It’s finally here! The Toronto-York Spadina Subway Extension (TYSSE) will open on Sunday, connecting the City of Toronto to Vaughan.
Prime Minister Justin Trudeau and Ontario Premier Kathleen Wynne attended the ribbon cutting ceremony on Friday for the $3.18 billion, 8.6 kilometre, subway extension.
“This opening is another example of all levels of government working together cooperatively to deliver billions of dollars in transit infrastructure and our ongoing commitment to getting Toronto moving,” Toronto Mayor John Tory said.
The TYSSE will be the first Toronto Transit Commission (TTC) route that crosses municipal boundaries, connecting Toronto and the Region of York. Each station has been specifically designed to integrate into each different neighbourhood. Pioneer Village’s station includes high columns with a green roof and a number of environmentally-friendly additions. Highway 407’s station has a beautiful stain-glass and the York University Campus station is sleek, modern, and pedestrian-friendly.
It is also the first subway route to be completed under the new “motherlode” transit network. The line has been highly anticipated by students who attend York University, as well as those who work near Vaughan Metropolitan Centre and Highway 407. Torontonians will also now be able to access more affordable housing options, as well as Canada’s Wonderland, without having to take a specialized VIA bus.
“The opening of the Toronto-York subway extension is the single greatest transit achievement for this region in my lifetime,” said Ontario Minister of Transportation, Steven Del Duca, in a statement. “Thousands of Vaughan residents and York University students now have a world-class rapid transit option to get them where they need to go faster and more efficiently. Today’s celebration clearly indicates what we can achieve when all levels of government work towards one common goal — building more transit.”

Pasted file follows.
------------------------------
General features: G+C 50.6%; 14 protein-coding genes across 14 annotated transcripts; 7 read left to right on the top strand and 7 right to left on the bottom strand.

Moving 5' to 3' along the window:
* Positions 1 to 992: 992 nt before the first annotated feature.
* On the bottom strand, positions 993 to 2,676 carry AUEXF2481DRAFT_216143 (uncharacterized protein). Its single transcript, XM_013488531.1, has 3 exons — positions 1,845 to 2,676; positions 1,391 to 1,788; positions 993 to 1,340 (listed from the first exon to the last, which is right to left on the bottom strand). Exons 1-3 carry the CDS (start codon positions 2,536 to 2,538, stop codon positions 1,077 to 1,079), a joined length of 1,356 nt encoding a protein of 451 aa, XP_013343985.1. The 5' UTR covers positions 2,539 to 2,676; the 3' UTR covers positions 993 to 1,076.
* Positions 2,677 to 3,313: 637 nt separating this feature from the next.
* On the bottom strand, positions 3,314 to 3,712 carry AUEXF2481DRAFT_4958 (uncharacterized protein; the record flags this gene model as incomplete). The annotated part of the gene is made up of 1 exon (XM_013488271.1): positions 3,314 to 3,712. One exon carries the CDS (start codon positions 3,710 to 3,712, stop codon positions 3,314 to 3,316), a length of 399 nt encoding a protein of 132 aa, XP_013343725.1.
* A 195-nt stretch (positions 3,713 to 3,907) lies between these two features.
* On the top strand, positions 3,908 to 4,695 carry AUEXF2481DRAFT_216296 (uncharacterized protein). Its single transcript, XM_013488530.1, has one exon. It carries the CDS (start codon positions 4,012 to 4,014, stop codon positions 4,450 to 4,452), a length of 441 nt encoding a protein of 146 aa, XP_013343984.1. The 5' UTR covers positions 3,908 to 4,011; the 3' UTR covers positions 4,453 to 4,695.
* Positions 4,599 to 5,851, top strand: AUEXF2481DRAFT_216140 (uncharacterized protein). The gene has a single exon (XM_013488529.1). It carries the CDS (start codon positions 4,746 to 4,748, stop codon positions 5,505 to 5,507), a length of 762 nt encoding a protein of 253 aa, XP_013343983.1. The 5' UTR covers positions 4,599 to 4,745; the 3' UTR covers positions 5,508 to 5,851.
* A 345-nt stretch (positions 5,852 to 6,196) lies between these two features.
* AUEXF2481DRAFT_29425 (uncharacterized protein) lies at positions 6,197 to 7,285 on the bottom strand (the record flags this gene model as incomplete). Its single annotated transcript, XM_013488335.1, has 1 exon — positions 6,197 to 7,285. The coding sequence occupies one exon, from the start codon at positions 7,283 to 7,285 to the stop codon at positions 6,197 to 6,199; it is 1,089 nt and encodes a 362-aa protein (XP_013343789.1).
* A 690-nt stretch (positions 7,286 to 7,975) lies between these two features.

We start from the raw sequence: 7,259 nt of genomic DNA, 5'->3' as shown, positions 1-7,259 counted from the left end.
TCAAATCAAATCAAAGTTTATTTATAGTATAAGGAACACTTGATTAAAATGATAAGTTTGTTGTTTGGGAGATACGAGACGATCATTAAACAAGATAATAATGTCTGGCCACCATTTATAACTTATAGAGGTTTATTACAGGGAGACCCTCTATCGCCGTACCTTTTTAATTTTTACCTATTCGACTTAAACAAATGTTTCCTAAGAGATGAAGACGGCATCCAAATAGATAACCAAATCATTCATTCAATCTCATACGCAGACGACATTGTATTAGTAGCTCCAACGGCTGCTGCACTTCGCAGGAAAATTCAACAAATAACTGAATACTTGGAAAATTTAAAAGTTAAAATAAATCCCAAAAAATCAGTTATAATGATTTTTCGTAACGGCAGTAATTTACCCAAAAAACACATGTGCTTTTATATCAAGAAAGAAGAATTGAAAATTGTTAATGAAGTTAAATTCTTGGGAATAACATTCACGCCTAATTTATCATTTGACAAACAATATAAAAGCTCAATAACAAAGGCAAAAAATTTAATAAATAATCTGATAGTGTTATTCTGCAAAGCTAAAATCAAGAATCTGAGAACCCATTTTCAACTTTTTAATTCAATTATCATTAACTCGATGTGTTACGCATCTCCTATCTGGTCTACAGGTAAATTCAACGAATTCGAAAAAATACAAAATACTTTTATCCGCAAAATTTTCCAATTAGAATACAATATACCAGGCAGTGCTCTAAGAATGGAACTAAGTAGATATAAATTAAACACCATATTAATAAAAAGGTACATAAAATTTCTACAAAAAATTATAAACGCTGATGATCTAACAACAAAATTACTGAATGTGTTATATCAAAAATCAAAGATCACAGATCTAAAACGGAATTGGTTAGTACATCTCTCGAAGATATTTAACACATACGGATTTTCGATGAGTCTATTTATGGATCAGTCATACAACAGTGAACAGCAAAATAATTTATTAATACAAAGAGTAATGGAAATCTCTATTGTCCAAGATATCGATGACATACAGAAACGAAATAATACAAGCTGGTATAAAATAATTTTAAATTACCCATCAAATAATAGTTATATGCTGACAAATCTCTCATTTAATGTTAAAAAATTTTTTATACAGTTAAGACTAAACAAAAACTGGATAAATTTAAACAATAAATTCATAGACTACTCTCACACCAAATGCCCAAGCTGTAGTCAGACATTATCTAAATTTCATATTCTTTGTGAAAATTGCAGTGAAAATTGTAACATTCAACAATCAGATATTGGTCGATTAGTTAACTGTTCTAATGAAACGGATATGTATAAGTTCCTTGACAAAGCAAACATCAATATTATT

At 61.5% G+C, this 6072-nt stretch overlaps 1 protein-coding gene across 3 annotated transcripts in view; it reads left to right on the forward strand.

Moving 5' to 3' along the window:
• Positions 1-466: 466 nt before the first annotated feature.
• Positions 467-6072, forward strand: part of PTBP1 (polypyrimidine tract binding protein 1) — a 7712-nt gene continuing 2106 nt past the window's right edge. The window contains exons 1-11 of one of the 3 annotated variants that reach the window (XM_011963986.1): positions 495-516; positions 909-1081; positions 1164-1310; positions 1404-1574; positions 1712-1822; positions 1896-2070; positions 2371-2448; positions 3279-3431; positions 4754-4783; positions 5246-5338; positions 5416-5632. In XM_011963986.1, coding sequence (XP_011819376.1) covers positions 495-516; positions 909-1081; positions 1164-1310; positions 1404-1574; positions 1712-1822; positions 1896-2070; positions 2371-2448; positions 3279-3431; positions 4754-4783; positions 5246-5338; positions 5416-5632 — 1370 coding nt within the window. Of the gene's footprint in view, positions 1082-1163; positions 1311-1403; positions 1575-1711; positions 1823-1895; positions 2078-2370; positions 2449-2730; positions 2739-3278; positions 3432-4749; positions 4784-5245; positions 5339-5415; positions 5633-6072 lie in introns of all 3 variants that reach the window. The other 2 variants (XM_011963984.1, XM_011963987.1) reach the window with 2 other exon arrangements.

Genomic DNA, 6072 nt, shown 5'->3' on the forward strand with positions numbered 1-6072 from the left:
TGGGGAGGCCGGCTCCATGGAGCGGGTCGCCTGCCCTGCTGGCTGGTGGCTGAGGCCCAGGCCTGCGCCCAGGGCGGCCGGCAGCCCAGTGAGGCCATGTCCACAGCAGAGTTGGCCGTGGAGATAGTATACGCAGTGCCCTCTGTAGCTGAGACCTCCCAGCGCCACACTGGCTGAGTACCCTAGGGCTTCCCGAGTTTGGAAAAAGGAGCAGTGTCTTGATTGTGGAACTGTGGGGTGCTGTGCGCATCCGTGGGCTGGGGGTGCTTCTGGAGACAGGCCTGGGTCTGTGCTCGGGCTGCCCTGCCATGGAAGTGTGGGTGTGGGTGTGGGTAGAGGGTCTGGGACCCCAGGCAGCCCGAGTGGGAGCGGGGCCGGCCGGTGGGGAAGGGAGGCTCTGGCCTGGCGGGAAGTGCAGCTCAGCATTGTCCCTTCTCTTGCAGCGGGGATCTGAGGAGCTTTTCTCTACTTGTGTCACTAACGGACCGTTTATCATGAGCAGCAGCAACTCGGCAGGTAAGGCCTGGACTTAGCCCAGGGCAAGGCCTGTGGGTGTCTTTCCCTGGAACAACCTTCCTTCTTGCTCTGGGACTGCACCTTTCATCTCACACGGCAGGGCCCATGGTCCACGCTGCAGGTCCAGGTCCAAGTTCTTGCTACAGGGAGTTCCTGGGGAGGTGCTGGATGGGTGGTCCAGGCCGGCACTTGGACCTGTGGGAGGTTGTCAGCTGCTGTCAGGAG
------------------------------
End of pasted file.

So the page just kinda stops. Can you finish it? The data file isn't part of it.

It will be interesting to see how this extension will impact Line 1 without a relief line in place. With the completion of the TYSSE, and the hopeful completion of SmartTrack by 2024, the Yonge Line (Line 1) will be at capacity by 2031, unable to carry new riders. The relief line must be in place by the time SmartTrack is completed in order to accommodate the increase in commuters who are all connecting to Line 1 in order to get downtown.
Most subway cars should have updated their maps already, including the lights indicating when the car arrives at a station. Check them out the next time you jump on transit!
Will you be taking the TYSSE this weekend? Let us know what you think in the comments below!